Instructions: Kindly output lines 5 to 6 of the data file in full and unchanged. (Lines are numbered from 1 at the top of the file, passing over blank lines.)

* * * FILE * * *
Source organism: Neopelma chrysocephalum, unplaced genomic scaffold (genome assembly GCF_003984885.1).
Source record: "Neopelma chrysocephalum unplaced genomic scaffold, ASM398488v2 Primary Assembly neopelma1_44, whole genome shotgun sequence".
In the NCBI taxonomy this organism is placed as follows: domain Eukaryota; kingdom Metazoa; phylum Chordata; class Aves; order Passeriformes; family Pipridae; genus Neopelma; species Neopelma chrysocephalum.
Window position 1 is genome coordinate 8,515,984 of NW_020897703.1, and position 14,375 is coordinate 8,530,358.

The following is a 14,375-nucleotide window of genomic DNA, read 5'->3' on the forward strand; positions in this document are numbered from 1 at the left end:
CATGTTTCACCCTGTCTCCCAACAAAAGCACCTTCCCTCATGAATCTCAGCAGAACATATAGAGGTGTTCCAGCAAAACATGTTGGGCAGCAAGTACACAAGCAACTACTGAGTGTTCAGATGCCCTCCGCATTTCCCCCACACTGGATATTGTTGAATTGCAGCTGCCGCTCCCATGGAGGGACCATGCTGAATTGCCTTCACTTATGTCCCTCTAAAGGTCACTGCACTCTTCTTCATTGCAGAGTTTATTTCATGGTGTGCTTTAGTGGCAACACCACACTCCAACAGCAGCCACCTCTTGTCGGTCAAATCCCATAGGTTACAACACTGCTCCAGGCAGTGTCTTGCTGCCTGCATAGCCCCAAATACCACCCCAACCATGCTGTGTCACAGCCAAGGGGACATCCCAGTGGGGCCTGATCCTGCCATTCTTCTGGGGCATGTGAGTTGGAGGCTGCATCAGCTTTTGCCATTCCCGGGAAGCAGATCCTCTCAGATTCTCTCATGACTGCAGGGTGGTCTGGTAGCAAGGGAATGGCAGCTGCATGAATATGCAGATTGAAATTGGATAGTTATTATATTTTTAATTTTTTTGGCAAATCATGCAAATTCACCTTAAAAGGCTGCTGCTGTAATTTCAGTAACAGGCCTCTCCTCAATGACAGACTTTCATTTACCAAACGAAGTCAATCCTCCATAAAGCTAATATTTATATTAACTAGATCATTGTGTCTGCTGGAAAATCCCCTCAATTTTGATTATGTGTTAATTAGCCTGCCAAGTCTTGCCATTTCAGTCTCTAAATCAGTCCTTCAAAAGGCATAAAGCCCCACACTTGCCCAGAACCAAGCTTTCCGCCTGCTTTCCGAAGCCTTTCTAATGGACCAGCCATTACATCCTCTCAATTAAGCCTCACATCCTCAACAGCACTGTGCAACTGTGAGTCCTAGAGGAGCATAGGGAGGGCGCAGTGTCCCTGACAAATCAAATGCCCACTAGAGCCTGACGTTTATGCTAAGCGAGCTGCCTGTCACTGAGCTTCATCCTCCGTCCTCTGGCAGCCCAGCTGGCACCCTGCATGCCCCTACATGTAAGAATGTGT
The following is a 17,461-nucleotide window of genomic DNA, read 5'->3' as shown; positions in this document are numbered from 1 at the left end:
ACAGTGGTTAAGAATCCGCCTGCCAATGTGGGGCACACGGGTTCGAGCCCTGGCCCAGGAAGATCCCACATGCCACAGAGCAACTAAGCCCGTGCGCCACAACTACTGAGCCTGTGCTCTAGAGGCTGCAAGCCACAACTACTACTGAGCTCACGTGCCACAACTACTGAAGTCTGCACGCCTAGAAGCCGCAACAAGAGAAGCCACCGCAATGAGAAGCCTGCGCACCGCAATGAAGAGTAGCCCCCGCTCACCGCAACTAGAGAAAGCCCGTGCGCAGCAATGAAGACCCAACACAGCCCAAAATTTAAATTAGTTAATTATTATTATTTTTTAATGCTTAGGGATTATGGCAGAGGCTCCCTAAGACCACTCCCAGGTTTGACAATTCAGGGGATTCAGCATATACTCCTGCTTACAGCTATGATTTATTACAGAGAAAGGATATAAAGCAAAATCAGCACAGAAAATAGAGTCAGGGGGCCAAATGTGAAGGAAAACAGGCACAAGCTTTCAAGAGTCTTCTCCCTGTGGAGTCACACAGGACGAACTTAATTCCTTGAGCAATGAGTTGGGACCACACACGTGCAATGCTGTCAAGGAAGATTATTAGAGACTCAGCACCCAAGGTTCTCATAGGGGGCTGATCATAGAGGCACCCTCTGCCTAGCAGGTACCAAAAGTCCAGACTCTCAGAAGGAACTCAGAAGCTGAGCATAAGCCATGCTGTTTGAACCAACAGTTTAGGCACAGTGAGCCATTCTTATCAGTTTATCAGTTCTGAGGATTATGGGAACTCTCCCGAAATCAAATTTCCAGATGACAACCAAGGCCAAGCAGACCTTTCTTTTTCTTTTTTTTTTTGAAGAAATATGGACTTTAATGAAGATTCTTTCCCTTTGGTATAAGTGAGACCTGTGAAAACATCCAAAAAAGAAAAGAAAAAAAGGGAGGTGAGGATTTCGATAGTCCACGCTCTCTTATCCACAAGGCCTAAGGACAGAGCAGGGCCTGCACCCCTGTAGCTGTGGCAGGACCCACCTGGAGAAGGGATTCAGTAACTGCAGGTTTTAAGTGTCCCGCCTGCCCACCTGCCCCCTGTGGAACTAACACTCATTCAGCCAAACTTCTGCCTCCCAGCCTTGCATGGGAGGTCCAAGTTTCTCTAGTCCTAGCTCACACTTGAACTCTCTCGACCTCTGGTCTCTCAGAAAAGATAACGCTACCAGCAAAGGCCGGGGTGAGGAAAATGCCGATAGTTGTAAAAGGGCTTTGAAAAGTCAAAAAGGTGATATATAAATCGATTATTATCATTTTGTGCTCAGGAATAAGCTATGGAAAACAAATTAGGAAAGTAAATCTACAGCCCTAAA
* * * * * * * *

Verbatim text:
The following is a 14,375-nucleotide window of genomic DNA, read 5'->3' on the forward strand; positions in this document are numbered from 1 at the left end:
CATGTTTCACCCTGTCTCCCAACAAAAGCACCTTCCCTCATGAATCTCAGCAGAACATATAGAGGTGTTCCAGCAAAACATGTTGGGCAGCAAGTACACAAGCAACTACTGAGTGTTCAGATGCCCTCCGCATTTCCCCCACACTGGATATTGTTGAATTGCAGCTGCCGCTCCCATGGAGGGACCATGCTGAATTGCCTTCACTTATGTCCCTCTAAAGGTCACTGCACTCTTCTTCATTGCAGAGTTTATTTCATGGTGTGCTTTAGTGGCAACACCACACTCCAACAGCAGCCACCTCTTGTCGGTCAAATCCCATAGGTTACAACACTGCTCCAGGCAGTGTCTTGCTGCCTGCATAGCCCCAAATACCACCCCAACCATGCTGTGTCACAGCCAAGGGGACATCCCAGTGGGGCCTGATCCTGCCATTCTTCTGGGGCATGTGAGTTGGAGGCTGCATCAGCTTTTGCCATTCCCGGGAAGCAGATCCTCTCAGATTCTCTCATGACTGCAGGGTGGTCTGGTAGCAAGGGAATGGCAGCTGCATGAATATGCAGATTGAAATTGGATAGTTATTATATTTTTAATTTTTTTGGCAAATCATGCAAATTCACCTTAAAAGGCTGCTGCTGTAATTTCAGTAACAGGCCTCTCCTCAATGACAGACTTTCATTTACCAAACGAAGTCAATCCTCCATAAAGCTAATATTTATATTAACTAGATCATTGTGTCTGCTGGAAAATCCCCTCAATTTTGATTATGTGTTAATTAGCCTGCCAAGTCTTGCCATTTCAGTCTCTAAATCAGTCCTTCAAAAGGCATAAAGCCCCACACTTGCCCAGAACCAAGCTTTCCGCCTGCTTTCCGAAGCCTTTCTAATGGACCAGCCATTACATCCTCTCAATTAAGCCTCACATCCTCAACAGCACTGTGCAACTGTGAGTCCTAGAGGAGCATAGGGAGGGCGCAGTGTCCCTGACAAATCAAATGCCCACTAGAGCCTGACGTTTATGCTAAGCGAGCTGCCTGTCACTGAGCTTCATCCTCCGTCCTCTGGCAGCCCAGCTGGCACCCTGCATGCCCCTACATGTAAGAATGTGT